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Help - don't really know what to do at all

(29 Posts)
HesterShaw Mon 30-Sep-13 15:04:26

This is the first time I've posted about my dad. He's just 70 and has been deteriorating rapidly in the last 12 months. It's some kind of dementia, but not Alzheimer's. They thought at first it was a really bad depression as he has a history of depression. There are so many problems I don't know where to start. He and my mum live a four hour drive away from me and they have no family near. Dad's brother and sister and their partners live three hours in the other direction. My sister lives in London so that's another three hour journey from them. My brother is more or less useless. My DM is the primary carer - she has managed to source a reasonable amount of help e.g. a carer in the mornings to get him up and showered and dressed. Every Wednesday evening someone comes in for a few hours so she can go to her class and she has also just managed to put him in somewhere for Thursdays and Saturdays so that she can get some time for herself.

Though I feel very sorry for her because it's so hard, I know that things could be worse with regard to the amount of care. They are able to fund things and money isn't a big problem. But she is just so cold. Their marriage has always bee quite extraordinarily dysfunctional and they have barely communicated properly for decades. Our whole lives, we have hardly seen one spontaneous gesture of affection from her to him, but an awful lot of sneering, eye rolling and tutting. He has always been awfully absent minded anyway, which was why it took such a long time for us to realise there was a problem (Me and DSis). DM knew there was a problem but all she did was nag him about it so he was very frightened of seeking help, in case it meant he did indeed have dementia and he would have to rely on her for care and kindness. His decline in the last year has been incredibly fast - he has been in and out of hospital, because it isn't just dementia (there are problems such as amyloid protein build up on the brain) - he has the shakes, he can't follow any conversation, but the most stressful thing is the incontinence. It's like he has forgotten that you need to actually sit on the toilet to poo. DM can't hide her frustration and revulsion. I don't exactly blame her for this, as I am squeamish myself.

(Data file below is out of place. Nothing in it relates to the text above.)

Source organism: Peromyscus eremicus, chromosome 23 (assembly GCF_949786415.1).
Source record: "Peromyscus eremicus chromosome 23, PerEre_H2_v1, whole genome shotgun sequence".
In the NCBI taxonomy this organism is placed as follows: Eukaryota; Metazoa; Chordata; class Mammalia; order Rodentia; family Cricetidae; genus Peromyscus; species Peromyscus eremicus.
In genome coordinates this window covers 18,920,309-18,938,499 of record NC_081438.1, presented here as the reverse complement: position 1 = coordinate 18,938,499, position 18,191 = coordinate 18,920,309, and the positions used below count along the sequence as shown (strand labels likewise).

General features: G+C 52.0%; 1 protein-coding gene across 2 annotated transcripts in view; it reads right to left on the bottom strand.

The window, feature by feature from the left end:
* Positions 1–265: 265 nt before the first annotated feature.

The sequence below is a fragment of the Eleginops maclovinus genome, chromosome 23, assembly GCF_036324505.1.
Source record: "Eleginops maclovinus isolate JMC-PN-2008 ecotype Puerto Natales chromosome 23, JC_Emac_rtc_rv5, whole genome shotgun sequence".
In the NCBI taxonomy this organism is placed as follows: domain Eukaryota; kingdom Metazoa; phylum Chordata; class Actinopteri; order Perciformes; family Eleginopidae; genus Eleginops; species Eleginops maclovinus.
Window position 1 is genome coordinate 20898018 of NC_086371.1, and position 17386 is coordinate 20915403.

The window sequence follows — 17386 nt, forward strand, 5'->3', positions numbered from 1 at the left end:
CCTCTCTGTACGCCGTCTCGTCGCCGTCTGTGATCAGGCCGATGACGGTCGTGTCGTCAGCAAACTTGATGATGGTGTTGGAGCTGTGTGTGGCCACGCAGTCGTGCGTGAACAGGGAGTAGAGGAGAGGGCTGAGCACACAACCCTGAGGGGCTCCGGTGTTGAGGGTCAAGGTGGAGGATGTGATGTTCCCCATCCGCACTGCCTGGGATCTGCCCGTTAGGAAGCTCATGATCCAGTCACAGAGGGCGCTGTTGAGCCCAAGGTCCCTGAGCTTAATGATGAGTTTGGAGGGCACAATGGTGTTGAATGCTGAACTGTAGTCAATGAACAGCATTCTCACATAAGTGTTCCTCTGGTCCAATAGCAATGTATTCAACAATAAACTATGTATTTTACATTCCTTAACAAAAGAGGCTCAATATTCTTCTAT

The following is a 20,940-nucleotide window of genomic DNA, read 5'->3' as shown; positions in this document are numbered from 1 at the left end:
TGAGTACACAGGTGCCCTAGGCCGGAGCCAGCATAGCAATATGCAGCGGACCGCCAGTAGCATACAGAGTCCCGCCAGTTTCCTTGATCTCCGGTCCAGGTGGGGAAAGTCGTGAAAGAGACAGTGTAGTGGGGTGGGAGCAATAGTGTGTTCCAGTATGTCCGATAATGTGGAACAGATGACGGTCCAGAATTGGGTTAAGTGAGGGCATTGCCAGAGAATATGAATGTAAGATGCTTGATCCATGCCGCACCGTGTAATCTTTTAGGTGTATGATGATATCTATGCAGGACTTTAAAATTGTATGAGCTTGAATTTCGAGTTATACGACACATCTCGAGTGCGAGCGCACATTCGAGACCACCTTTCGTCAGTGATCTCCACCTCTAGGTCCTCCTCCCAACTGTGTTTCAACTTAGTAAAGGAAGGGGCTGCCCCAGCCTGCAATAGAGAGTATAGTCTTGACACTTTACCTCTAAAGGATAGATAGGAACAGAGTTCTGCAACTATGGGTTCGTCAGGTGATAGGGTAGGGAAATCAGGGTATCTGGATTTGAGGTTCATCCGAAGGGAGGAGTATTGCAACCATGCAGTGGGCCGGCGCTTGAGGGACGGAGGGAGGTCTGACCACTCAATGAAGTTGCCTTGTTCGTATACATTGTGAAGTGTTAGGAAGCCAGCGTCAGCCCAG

I just don't know what to do. She won't accept any constructive advice e.g. I said that I had heard that patterned carpets weren't a good idea for someone with dementia (their house is a riot) of pattern, or that I had heard that painting toilet doors in bold primary colours helps them remember where to go. I said that she would really benefit from meeting other people with similar problems, so that she is not constantly upsetting me and DSis - after all this is our very-loved dear dad.

I don't know what I'm asking really, just needed to vent.

cranberryorange Tue 01-Oct-13 16:14:51

You are being far to hard on yourself, its a real minefield trying to deal with things especially if your Mum isnt on the same page as you.

The diagnosis shouldnt make any difference to him accessing a better package of help. It should all be based on his needs and those of your Mum.

We have just dealt with a very similar situation with my nan who is now finally home on end of life care. It has been one huge fight after another sadly.

Thankfully DD works within SS so she was able to signpost us to everything available and we then pushed for everything we needed and thankfully we havefinally got it.

Social Services have been fantastic and really co ordinated everything from district nurses to night sitters to carers going in 4 times a day so they really could be the ones to help you .

You need to talk to your Mum and ask her what she needs to make her life easier and then ask if she would mind if you made some calls so that you can help her.

If you can sort out the practical side of things and know that all of his physical needs are being attended to then you can concentrate on getting pregnant and just visiting your Dad and loving him without all the stress and worries.

Lithium is a very heavy drug with lots of side effects so i would be questioning the meds asap. Have you contacted the Alzheimers society helpline? It might be worth a try.

http://www.alzheimers.org.uk/

HesterShaw Tue 01-Oct-13 16:19:31

Can you insist a relative comes off a drug if you think it's doing them more harm than good? Mum says she has tried to with regard to the lithium but that the psychiatrist won't countenance it.

Thank you for the reply and the link x

cranberryorange Tue 01-Oct-13 16:42:59

I have no idea about the drug side of things but i do know you are well within your rights to ask for a second opinion which is the route i would take in your position.

It all sounds very confusing having 3 different specialists diagnosing him, as they will all be dealing with his problems from their own view pointconfused

Can your Dads GP help push for an answer. Ours has been useless, but they cant all be like that!

Lithium needs to be managed very carefully so you need proper advice from someone, i would speak to the specialist you think talks more sense.

You really do need your Mum on your side to achieve anything so i would make her think that its her you are concerned with.

keep ranting on here, it wont get you anywhere but you'll feel a tiny bit better knowing your not the only one wading through treacle shit wink

HesterShaw Tue 01-Oct-13 16:59:20

I don't know....wading through shit seems strangely appropriate grin grin

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